Home Agenda Analysis: South Korea’s Yoon uses Biden summit as springboard for global agenda as China looms

Analysis: South Korea’s Yoon uses Biden summit as springboard for global agenda as China looms


U.S. President Joe Biden and South Korean President Yoon Suk-yeol arrive for a state dinner at the National Museum of Korea, in Seoul, South Korea May 21, 2022. Lee Jin-man/Pool via REUTERS

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SEOUL, May 23 (Reuters) – South Korea’s new president, Yoon Suk-yeol, used a largely successful summit with U.S. President Joe Biden over the weekend to lay the groundwork for his goal of enabling Korea of the South to play a more active role around the world.

Inaugurated on May 10, Yoon said his main foreign policy goal would be to establish South Korea as a “global pivot state” with a focus on promoting freedom, peace and prosperity. based on its liberal democratic values ​​and cooperation.

This closely mirrors Biden’s call for “like-minded” democracies with shared values ​​to work together, allowing the pair to engage in a surprisingly long list of areas of cooperation, setting the bar high on pledges but also highlighting how Yoon sees closer American ties as his path to global engagement.

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“Yoon clearly tried to use this visit as a way to launch his ‘Global Pivotal State’ agenda,” said Ramon Pacheco Pardo, president of Korea at the Brussels School of Governance.

The two leaders signaled in a joint statement at the summit their support for Biden’s framework for economic cooperation in Asia before it was even unveiled, pledged to cooperate on everything from international cooperation on nuclear energy to the cybersecurity, and have included mentions of Taiwan, the South China Sea, and Russia’s war in Ukraine.

The language used in Taiwan and the South China Sea has not changed dramatically from that of Yoon’s liberal and generally cautious predecessor Moon Jae-in, but that could change, Pacheco Pardo said.

“I think Yoon will be ready to join in the condemnation of China as a member of groups of like-minded countries in due time,” he said.

Pacheco Pardo was skeptical that South Korea would soon change its policy of providing only non-lethal aid to Ukraine, and said there was no real pressure from NATO to that the Asian partner provides arms.

But other analysts saw signs that language on Ukraine could lay the political groundwork for Yoon to increase aid.

“Ukraine is seen by Washington as a litmus test for its coalition of countries with shared values, so I wouldn’t be surprised if there were more talk on the road to South Korea providing aid, including possibly including weapons,” said Mason Richey, a professor at Hankuk University of Foreign Studies in Seoul.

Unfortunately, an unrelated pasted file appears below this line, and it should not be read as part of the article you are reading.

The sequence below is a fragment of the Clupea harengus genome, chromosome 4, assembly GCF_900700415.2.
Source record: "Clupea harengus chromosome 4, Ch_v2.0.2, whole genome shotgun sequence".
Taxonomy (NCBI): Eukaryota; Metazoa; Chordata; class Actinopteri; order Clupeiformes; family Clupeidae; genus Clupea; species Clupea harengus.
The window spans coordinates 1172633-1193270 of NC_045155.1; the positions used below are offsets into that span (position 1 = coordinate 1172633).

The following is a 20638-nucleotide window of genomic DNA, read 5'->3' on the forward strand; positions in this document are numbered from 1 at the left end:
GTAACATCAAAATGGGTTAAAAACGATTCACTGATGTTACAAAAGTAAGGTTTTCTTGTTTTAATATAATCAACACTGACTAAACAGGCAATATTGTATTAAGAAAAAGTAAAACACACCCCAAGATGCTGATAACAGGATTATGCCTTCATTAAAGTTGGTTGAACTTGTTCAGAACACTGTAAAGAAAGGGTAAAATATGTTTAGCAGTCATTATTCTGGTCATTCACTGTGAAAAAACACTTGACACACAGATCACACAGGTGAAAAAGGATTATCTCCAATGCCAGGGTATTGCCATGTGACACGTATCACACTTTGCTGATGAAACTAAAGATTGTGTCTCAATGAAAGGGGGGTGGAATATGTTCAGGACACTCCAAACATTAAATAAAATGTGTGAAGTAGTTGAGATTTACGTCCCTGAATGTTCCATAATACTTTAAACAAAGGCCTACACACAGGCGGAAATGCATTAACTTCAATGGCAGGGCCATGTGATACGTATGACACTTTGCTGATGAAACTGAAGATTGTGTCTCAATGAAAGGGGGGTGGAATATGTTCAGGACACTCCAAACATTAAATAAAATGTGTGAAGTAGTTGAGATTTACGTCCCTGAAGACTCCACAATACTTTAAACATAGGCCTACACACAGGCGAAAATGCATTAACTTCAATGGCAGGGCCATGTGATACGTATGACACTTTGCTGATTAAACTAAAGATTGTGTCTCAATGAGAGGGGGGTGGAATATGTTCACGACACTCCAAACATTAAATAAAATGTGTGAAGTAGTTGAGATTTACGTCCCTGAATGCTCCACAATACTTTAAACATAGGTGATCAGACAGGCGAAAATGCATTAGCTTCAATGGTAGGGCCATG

More vocal support for Ukraine and improving relations with its US ally Japan are two areas where Yoon differs the most from his predecessor, and both will play well in Washington, he added.


However, increasing North Korean weapons testing threatens to undermine Yoon’s attempts to look beyond the peninsula, and like Biden, he will have to prove to domestic audiences that foreign engagement improves lives at home. him.

Yoon’s emphasis on economic cooperation and his commitment to join the US-led Indo-Pacific Economic Framework for Prosperity (IPEF), a program Biden launched in Japan on Monday, to bind countries more closely of the region through common standards in areas such as supply chain resilience, clean energy, infrastructure and digital trade, have been particularly notable, said Pacheco Pardo.

“Joining IPEF, in my opinion, is more important than we think because China has explicitly asked Korea not to,” he said.

China is South Korea’s biggest trading partner, and South Korea has already faced economic retaliation for defying China.

Probably with these interests in mind, Yoon’s team stressed that the IPEF did not explicitly exclude China and that it was natural and of vital national interest for South Korea to participate in such rule-making process.

South Korea intends to expand its partnership with China through “qualitative and quantitative economic cooperation”, the foreign ministry said.

“The IPEF and efforts to build a norm-based order etc. are partly meant to control China, but by not mentioning the word ‘China’ directly, they seemed to be trying to uphold the principle of mutual respect. “, said James. Kim, a researcher at the Asan Institute for Policy Studies in Seoul.

Some opposition lawmakers criticized Yoon for risking antagonizing China, but Kim said the president may have tacitly acknowledged rising anti-China sentiment among many South Koreans.

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Reporting by Josh Smith; Additional reporting by Hyonhee Shin and Soo-hyang Choi

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